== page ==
Responses to queries are fast, and the brand knows how to use emoji which is an added bonus. It’s not quite Denny’s but it’s getting there.

Some might call their frequent use of the breadstick on social gratuitous, but they’re really catering to their audience.

Not only are breadsticks a hit in real life, we found that around 10% of social Olive Garden mentions we tracked back until 1 June contained a mention of breadsticks.

Looking at the wider conversation on social, we looked out for significant spikes over the last few months to see how people were discussing the brand. The biggest spikes are non-owned and light hearted.

Breadsticks were, again, a large part.

President Donald Trump was able, again, to get in there too. This adheres to the rule that Donald Trump will find a way to be involved in any conversation and somehow make a significant mark on it.

Overall, Olive Garden is a hugely visible brand on social that engages quickly and helpfully with its audience. These are big factors in making it to the top of our Social Index.

Consumer insights with social analytics

Olive Garden has long prided itself on understanding its audience, so we thought we’d take a look at its audience using Brandwatch Audiences.

Comparing members of its Twitter following’s interests to the average Twitter user, we found some insightful differences. Firstly, that Olive Garden is on point targeting families. Fans of the brand are also more likely than average to enjoy food and drink (duh), animals, books, games, movies and TV. They’re not so hot on technology, fine arts or business.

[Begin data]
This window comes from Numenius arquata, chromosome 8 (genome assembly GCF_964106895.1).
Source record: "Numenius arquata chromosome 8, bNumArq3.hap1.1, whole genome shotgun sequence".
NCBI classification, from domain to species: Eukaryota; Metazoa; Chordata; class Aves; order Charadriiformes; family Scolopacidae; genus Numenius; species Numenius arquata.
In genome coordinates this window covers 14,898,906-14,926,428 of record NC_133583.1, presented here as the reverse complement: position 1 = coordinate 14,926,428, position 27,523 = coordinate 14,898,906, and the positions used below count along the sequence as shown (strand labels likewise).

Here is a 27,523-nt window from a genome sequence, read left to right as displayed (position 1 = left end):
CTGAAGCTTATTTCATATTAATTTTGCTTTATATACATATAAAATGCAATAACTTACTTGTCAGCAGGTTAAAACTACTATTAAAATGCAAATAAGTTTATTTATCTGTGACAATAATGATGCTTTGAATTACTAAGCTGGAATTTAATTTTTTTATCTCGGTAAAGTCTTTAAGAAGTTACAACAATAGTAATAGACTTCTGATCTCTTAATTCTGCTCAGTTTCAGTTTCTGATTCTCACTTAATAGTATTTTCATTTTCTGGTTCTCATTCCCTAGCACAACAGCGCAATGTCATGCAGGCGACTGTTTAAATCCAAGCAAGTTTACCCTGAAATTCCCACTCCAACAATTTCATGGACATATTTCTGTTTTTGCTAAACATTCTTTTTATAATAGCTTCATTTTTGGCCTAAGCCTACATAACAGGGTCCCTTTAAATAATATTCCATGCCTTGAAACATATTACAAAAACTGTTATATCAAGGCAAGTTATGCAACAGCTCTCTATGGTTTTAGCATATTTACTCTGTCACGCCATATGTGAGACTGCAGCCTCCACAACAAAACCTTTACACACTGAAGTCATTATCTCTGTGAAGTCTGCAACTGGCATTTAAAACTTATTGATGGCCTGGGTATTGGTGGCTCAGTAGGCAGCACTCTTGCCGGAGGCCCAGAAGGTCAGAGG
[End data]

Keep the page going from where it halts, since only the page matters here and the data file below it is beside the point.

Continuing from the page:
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The audience skewed disproportionately female, something we hadn’t expected.

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While traditional methods of capturing audience data are incredibly useful, social data can provide additional depth in ways that don’t involve a lot of the bias and consumer interruption that come with other methods. For a brand that’s so people-focused and keen to welcome in a broad audience as part of the family, listening to fans (and non fans) is so important.

In an article we referenced above, we were interested to hear about the CEO’s concerns about new players like Uber Eats.

“We constantly sit around here thinking about how does Amazon have an impact on our business,” Lee said. “Our research tells us that guests still want to come to restaurants.”

Takeout is a growing part of Olive Garden’s business, making up nearly 13 per cent of their sales last quarter, and as delivery drones receive more investment (larger catering packages, but nothing for a hungover individual seeking a carb-heavy comfort meal).

After all, we did find some demand for personal home delivery in the data we gathered.

Investigation into these issues using social data alongside traditional research methods can only widen the pool of voices a brand has access to, and each is valuable.

Are you a journalist looking to cover our data? Email react@brandwatch.com for more information

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Doctor Who 13: How the World Reacted to the New, Female, Doctor

Full disclosure: I’m not a Doctor Who fan. In fact, I just had to Google whether it’s styled as ‘Dr. Who’ or ‘Doctor Who’.

That isn’t to say that I dislike it, I just haven’t made a habit of watching it. What has grabbed my attention, however, was watching people on social last night and today totally losing their heads because the newest doctor is a woman.